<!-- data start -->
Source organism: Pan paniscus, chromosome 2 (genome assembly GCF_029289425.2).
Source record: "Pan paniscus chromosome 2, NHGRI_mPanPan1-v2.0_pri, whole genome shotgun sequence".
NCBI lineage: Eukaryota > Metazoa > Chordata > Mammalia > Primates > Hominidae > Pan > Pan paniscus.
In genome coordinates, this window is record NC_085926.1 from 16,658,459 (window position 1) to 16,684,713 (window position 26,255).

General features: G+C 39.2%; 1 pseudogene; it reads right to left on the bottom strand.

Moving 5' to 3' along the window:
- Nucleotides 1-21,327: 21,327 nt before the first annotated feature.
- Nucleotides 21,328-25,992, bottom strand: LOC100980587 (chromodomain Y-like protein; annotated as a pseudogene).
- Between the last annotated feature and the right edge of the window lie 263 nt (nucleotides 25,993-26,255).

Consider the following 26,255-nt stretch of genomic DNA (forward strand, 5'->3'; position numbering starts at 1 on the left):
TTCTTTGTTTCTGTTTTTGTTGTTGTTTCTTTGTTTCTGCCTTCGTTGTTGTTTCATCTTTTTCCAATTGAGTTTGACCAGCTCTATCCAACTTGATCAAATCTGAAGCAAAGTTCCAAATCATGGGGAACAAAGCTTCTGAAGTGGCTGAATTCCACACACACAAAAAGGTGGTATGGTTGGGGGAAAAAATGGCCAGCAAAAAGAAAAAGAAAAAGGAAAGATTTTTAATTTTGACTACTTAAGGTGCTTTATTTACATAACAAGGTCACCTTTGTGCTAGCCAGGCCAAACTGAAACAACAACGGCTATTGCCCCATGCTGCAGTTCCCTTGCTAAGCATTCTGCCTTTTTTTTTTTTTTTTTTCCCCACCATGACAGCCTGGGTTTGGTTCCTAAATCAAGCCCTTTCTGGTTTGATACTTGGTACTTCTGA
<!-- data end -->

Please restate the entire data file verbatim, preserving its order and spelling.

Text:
Source organism: Pan paniscus, chromosome 2 (genome assembly GCF_029289425.2).
Source record: "Pan paniscus chromosome 2, NHGRI_mPanPan1-v2.0_pri, whole genome shotgun sequence".
NCBI lineage: Eukaryota > Metazoa > Chordata > Mammalia > Primates > Hominidae > Pan > Pan paniscus.
In genome coordinates, this window is record NC_085926.1 from 16,658,459 (window position 1) to 16,684,713 (window position 26,255).

General features: G+C 39.2%; 1 pseudogene; it reads right to left on the bottom strand.

Moving 5' to 3' along the window:
- Nucleotides 1-21,327: 21,327 nt before the first annotated feature.
- Nucleotides 21,328-25,992, bottom strand: LOC100980587 (chromodomain Y-like protein; annotated as a pseudogene).
- Between the last annotated feature and the right edge of the window lie 263 nt (nucleotides 25,993-26,255).

Consider the following 26,255-nt stretch of genomic DNA (forward strand, 5'->3'; position numbering starts at 1 on the left):
TTCTTTGTTTCTGTTTTTGTTGTTGTTTCTTTGTTTCTGCCTTCGTTGTTGTTTCATCTTTTTCCAATTGAGTTTGACCAGCTCTATCCAACTTGATCAAATCTGAAGCAAAGTTCCAAATCATGGGGAACAAAGCTTCTGAAGTGGCTGAATTCCACACACACAAAAAGGTGGTATGGTTGGGGGAAAAAATGGCCAGCAAAAAGAAAAAGAAAAAGGAAAGATTTTTAATTTTGACTACTTAAGGTGCTTTATTTACATAACAAGGTCACCTTTGTGCTAGCCAGGCCAAACTGAAACAACAACGGCTATTGCCCCATGCTGCAGTTCCCTTGCTAAGCATTCTGCCTTTTTTTTTTTTTTTTTTCCCCACCATGACAGCCTGGGTTTGGTTCCTAAATCAAGCCCTTTCTGGTTTGATACTTGGTACTTCTGA